The hospital’s head of neurology, Dr. Felix Babineau, whose moral compass hasn’t pointed north in a long time, has been secretly feeding Hartsfield an experimental drug, Cerebellin, which is implied as boosting Hartfield’s natural psychic abilities. It might be a stretch to explain away the ‘supernatural’ as techno-medical (see the Hypnocil drug from Nightmare on Elm Street for another example of this), but to his credit when telekinesis and body-swapping are made real King treats them as more utilitarian than supernatural.
What makes End of Watch so enjoyable is how effortlessly King weaves back and forth from his heroes and villain, holding true to the more predictable conventions of detective fiction when necessary and leading to the ultimate, expected confrontation between good and evil. We’ve known who the villain is since the original book. King’s trick with the despicable Hartsfield is to make us privy to his inner workings, seeing his evolution first hand from stock serial killer into terrifying supernatural psycho-killer.
We also know the hero, or heroes: Bill Hodges and Holly Gibney, two lost souls who not only found comfort in each others during the worst of times, but are resolutely good people. Hodges puts the safety of those around him above his own, fighting painfully through his encroaching cancer to keep a potential nightmare scenario from happening. And yes, the fedora makes an appearance.
There’s also Jerome Robinson, Hodge’s old neighborhood kid with smarts and good humor, as well as the third of the trio. He makes abbreviated – but critical – appearances here, but it becomes obvious why King chose to keep the focus on Hodges and Holly in this final chapter; Jerome has a loving family already and was always going to be OK. Holly, without Bill Hodges by her side, was never a sure thing. And likely the other way around, too.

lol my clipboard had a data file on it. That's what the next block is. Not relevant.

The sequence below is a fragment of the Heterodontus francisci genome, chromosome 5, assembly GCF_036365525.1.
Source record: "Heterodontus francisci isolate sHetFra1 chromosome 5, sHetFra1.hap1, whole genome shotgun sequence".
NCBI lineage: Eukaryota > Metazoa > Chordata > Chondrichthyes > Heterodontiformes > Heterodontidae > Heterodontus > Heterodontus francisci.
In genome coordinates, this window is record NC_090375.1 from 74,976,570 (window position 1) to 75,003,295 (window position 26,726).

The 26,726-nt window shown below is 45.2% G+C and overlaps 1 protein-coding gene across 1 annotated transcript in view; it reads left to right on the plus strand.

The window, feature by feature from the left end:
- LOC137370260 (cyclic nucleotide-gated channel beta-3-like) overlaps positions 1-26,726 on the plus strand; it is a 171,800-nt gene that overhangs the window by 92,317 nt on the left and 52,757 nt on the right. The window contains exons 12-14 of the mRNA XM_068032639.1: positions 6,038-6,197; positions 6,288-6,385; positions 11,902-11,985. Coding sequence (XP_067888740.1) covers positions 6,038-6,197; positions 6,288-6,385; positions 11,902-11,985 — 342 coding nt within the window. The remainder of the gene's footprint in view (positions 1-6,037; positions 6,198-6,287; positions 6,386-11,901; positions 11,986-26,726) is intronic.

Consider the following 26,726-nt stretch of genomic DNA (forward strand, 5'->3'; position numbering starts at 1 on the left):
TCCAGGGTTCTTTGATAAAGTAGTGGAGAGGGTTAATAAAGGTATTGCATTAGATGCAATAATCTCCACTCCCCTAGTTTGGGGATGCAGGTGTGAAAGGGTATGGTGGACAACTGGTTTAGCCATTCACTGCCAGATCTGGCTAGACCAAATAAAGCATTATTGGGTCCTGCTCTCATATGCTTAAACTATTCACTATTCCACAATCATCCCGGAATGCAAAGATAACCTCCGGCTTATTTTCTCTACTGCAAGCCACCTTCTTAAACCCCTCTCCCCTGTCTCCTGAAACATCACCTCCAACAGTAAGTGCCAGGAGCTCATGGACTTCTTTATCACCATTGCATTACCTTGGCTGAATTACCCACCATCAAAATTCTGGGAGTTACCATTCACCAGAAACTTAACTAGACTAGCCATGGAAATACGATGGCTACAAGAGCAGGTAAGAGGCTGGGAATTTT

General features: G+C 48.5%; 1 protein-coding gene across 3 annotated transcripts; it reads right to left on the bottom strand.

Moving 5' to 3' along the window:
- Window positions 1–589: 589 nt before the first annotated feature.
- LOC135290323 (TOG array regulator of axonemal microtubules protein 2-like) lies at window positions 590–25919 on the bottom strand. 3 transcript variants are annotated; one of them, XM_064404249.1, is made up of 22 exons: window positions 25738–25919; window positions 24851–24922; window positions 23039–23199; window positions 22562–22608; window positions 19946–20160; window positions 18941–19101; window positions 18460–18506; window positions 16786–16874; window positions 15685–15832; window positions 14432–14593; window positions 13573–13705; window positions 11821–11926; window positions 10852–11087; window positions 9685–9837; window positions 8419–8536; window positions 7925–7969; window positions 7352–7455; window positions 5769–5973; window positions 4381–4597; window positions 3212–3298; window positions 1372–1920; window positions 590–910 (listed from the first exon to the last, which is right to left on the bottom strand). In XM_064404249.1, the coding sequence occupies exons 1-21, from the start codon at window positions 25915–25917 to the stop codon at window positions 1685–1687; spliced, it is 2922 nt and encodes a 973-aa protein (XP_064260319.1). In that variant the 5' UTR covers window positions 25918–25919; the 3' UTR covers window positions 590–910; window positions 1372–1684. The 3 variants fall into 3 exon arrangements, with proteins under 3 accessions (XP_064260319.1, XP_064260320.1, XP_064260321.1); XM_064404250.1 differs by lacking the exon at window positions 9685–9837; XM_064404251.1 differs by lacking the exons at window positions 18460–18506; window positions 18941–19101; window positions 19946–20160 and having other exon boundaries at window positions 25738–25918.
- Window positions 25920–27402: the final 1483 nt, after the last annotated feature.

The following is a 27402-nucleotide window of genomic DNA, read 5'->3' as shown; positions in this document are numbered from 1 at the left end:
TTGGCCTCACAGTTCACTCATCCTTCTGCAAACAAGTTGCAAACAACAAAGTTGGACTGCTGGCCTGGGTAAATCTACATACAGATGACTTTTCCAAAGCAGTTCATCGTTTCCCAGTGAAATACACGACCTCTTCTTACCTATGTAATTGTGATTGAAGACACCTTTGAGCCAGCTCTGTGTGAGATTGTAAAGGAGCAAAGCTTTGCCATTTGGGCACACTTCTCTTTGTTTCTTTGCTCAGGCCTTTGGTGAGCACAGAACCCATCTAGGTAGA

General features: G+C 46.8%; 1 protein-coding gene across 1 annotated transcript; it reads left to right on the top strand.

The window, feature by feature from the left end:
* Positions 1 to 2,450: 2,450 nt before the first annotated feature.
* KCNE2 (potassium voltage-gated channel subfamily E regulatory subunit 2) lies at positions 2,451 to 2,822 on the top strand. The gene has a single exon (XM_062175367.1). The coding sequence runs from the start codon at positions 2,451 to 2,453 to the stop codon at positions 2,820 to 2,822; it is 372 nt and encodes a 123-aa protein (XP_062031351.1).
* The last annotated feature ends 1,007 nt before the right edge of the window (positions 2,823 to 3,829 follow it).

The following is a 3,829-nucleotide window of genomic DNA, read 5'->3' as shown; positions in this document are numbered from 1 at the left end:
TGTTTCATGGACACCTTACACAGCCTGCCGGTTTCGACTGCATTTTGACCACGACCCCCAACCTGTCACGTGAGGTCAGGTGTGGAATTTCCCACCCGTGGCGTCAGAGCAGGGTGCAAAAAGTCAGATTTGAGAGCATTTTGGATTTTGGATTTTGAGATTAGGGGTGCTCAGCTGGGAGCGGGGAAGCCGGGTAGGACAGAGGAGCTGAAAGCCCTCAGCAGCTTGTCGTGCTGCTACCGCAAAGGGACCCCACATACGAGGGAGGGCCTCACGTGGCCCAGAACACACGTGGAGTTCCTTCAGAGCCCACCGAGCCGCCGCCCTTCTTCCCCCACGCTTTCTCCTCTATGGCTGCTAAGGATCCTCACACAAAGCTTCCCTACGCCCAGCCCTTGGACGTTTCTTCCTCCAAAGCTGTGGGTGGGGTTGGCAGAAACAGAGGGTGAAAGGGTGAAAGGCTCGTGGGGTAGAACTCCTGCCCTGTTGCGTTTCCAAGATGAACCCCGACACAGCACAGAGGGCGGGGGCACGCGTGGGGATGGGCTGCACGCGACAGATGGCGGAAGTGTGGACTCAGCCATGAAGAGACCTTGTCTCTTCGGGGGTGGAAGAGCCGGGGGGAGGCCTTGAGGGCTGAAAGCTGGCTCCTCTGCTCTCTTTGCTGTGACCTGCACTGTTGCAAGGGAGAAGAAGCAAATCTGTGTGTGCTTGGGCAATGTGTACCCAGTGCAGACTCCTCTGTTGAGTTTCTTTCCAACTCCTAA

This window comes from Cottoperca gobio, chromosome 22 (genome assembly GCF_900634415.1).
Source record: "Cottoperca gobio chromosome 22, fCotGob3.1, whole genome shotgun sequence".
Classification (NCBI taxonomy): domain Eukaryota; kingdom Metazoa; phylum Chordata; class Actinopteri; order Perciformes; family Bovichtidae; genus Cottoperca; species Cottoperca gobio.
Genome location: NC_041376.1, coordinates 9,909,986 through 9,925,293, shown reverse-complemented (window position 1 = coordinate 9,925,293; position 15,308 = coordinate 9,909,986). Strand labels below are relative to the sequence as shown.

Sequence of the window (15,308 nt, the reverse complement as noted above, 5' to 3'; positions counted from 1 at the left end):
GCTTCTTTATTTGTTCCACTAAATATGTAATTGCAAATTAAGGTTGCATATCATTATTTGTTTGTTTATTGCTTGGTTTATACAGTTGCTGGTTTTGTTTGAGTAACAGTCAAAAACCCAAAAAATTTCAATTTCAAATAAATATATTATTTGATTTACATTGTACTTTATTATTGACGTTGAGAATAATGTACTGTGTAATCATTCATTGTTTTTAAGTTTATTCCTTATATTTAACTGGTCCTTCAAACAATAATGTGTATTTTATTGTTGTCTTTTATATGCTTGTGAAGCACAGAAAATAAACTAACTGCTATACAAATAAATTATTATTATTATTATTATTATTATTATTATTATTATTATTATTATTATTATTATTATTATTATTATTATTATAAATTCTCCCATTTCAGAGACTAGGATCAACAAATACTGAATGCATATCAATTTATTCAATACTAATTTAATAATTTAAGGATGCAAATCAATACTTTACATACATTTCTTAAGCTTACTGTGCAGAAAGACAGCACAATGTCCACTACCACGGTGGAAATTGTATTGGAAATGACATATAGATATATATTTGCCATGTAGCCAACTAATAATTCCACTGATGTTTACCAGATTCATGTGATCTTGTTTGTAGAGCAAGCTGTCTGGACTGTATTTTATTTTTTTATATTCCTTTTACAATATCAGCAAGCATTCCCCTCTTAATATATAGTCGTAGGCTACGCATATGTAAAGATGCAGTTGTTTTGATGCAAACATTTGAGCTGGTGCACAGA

Hodges close-knit relationship with Holly forms the real heart of this series, among the most emotionally resonant King has ever written and one whose real investment lay beyond a marriage of convenience that fully understands that being needed is a great thing. “Maybe the great thing,” Holly intuits.
End of Watch is the conclusion to the Bill Hodges trilogy fans and these characters have been waiting for, even if it breaks a few conventions to get there. Throughout the series King has created one of his most despicable villains, as well as some of his most inspired heroes, delivering an epic confrontation as satisfying as anything we’ve seen from the author. I’ll miss the relationship between Bill Hodges and Holly Gibney, among the best-written and most heartfelt King’s ever written, but this is truly the sendoff they deserve.
It was announced some time ago that we’d be seeing a filmed series based on these books in the near-future; hardly a surprise, given that just about everything King has ever written – or will ever write – is destined for cinematic reinvention. If handled well the series could make for spectacular entertainment as the books are practically screenplays already.